Virus-Based Heparin Reversal Agents


Ho Yong Cheong

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Synergistic polyvalent interactions allow biology to exploit low affinity binding events to affect physiological responses. Exploiting this, bacteriophage Q-beta was used as a multivalent platform for the display of motifs that antagonize heparin. Our prior work generated a series of particles synthetically and genetically. While several of these constructs showed good activity in aPTT clotting assays as heparin antagonists, we have focused on mutant T18R as a promising candidate for heparin antagonism that can be readily generated reproducibly and in large quantities. Utilizing mutant K16M as the negative control, these two mutants differ in surface charge by 360 charge units taking into account the 180 coat proteins per capsid. Surface potential maps generated through molecular modeling reveal that the T18R mutation complements adjacent positive charges on the particle surface, resulting in a large solvent-accessible cationic region. Fluorescence spectroscopy using fluorescein-labeled heparin (HepFL) (Invitrogen, ~12 kDa) was performed to evaluate dissociation constants and binding stoichiometry. Titration of HepFL with T18R resulted in a concentration-dependent change in emission intensity that appears to approach a limiting value. Binding stoichiometries were estimated at 67?7 HepFL per VLP, or 2.7?0.3 coat protein subunits per HepFL. Analogous experiments with K16M did not yield a consistent change in emission intensity, suggesting no significant interaction between the VLP and saccharide. Hill plots were generated for each HepFL concentration and the resulting dissociation constants were averaged to yield Kd = (2.9?4.5) x 10-10M. These biophysical measurements confirm the activity of T18R, and open the door for designing additional antagonists with greater activity and specificity for heparin.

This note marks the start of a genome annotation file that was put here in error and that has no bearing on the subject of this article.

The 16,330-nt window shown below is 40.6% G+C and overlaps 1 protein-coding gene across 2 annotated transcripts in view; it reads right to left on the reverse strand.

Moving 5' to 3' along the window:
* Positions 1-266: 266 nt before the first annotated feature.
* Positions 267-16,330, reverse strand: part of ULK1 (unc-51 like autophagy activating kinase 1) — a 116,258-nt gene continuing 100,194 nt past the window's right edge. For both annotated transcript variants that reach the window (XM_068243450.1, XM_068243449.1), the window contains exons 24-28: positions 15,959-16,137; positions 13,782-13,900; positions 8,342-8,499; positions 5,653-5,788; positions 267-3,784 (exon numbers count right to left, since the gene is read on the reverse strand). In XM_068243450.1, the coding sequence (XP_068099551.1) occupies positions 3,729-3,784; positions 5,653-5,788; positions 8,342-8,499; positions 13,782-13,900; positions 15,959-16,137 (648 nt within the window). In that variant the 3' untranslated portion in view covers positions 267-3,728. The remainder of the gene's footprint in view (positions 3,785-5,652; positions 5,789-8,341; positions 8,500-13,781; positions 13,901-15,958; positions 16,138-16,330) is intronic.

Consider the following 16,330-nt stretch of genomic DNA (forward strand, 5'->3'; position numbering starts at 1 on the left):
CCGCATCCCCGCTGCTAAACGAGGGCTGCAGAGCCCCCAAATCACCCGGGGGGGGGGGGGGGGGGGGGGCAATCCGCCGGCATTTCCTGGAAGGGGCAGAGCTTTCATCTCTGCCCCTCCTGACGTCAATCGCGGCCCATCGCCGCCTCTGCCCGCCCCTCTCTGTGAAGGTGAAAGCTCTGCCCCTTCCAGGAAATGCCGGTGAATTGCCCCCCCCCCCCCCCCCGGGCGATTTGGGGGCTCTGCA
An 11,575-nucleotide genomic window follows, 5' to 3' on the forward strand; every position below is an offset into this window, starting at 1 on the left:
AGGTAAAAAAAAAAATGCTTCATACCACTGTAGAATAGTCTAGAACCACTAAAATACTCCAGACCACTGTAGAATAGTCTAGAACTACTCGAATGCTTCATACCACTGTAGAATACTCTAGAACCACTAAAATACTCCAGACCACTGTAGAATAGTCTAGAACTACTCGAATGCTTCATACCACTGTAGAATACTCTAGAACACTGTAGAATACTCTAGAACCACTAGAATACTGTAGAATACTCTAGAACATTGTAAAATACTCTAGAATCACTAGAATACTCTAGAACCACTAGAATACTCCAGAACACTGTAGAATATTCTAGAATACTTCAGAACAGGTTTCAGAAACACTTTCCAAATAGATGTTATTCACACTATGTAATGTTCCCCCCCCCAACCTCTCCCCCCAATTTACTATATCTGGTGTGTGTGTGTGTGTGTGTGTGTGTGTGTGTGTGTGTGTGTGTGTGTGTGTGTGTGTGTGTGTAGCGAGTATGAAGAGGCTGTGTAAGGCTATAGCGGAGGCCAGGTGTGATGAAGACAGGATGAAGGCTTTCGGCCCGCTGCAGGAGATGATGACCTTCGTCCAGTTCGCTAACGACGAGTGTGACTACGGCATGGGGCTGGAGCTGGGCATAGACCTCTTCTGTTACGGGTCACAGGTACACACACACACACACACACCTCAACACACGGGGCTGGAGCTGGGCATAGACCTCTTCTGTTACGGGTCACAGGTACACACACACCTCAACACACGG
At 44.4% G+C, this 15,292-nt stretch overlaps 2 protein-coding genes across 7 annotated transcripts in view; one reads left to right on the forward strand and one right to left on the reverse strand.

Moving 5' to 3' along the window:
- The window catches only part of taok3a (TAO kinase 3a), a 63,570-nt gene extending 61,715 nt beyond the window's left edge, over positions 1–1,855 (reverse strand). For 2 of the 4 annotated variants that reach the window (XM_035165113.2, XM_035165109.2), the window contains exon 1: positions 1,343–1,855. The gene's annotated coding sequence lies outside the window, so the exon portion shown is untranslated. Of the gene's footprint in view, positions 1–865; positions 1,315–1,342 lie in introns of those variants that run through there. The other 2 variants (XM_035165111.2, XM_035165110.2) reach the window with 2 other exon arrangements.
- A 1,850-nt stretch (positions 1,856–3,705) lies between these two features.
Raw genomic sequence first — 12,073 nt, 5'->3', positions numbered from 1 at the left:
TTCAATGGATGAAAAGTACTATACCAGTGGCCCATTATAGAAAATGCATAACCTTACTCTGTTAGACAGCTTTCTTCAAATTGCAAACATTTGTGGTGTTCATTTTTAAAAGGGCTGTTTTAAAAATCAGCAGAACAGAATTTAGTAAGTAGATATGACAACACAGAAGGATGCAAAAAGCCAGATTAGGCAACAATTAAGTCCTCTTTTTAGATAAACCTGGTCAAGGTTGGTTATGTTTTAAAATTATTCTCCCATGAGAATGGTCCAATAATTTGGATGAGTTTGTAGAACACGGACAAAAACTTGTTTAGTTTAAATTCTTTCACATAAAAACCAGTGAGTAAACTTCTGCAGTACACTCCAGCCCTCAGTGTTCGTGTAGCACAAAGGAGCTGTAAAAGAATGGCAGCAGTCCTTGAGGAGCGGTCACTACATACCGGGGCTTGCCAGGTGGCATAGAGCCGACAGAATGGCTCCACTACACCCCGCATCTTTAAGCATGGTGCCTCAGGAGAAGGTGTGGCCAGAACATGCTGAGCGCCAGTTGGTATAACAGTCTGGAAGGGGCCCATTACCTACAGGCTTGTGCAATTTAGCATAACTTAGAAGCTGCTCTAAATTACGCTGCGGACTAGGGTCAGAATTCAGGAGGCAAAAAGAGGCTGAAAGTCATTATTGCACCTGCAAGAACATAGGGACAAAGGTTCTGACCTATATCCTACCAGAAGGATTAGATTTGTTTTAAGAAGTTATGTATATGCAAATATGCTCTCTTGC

Andrew Udit




John Stauffer Summer Research Fellowship in Chemistry/Biochemistry

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